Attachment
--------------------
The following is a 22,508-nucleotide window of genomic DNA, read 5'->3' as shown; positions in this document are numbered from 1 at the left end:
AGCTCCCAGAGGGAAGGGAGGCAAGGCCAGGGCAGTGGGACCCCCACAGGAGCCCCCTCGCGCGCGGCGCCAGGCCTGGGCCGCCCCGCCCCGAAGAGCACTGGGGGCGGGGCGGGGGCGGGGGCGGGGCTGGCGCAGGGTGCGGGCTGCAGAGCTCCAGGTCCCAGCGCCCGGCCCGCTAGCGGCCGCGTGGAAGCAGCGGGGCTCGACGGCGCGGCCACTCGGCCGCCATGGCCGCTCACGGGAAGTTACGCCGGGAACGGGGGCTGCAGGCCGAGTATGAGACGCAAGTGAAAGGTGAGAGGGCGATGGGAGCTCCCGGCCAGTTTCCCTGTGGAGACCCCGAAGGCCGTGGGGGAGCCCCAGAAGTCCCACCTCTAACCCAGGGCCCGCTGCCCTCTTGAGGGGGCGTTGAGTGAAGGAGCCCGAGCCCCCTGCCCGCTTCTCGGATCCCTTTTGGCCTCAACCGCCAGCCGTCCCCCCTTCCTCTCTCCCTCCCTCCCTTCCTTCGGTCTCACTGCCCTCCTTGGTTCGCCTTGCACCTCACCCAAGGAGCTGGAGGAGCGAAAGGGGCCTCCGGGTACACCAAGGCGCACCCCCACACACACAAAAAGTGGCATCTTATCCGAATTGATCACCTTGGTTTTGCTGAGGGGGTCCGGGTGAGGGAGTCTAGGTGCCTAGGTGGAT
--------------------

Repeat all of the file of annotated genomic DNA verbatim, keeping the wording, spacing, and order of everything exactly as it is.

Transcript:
The following is a 22,508-nucleotide window of genomic DNA, read 5'->3' as shown; positions in this document are numbered from 1 at the left end:
AGCTCCCAGAGGGAAGGGAGGCAAGGCCAGGGCAGTGGGACCCCCACAGGAGCCCCCTCGCGCGCGGCGCCAGGCCTGGGCCGCCCCGCCCCGAAGAGCACTGGGGGCGGGGCGGGGGCGGGGGCGGGGCTGGCGCAGGGTGCGGGCTGCAGAGCTCCAGGTCCCAGCGCCCGGCCCGCTAGCGGCCGCGTGGAAGCAGCGGGGCTCGACGGCGCGGCCACTCGGCCGCCATGGCCGCTCACGGGAAGTTACGCCGGGAACGGGGGCTGCAGGCCGAGTATGAGACGCAAGTGAAAGGTGAGAGGGCGATGGGAGCTCCCGGCCAGTTTCCCTGTGGAGACCCCGAAGGCCGTGGGGGAGCCCCAGAAGTCCCACCTCTAACCCAGGGCCCGCTGCCCTCTTGAGGGGGCGTTGAGTGAAGGAGCCCGAGCCCCCTGCCCGCTTCTCGGATCCCTTTTGGCCTCAACCGCCAGCCGTCCCCCCTTCCTCTCTCCCTCCCTCCCTTCCTTCGGTCTCACTGCCCTCCTTGGTTCGCCTTGCACCTCACCCAAGGAGCTGGAGGAGCGAAAGGGGCCTCCGGGTACACCAAGGCGCACCCCCACACACACAAAAAGTGGCATCTTATCCGAATTGATCACCTTGGTTTTGCTGAGGGGGTCCGGGTGAGGGAGTCTAGGTGCCTAGGTGGAT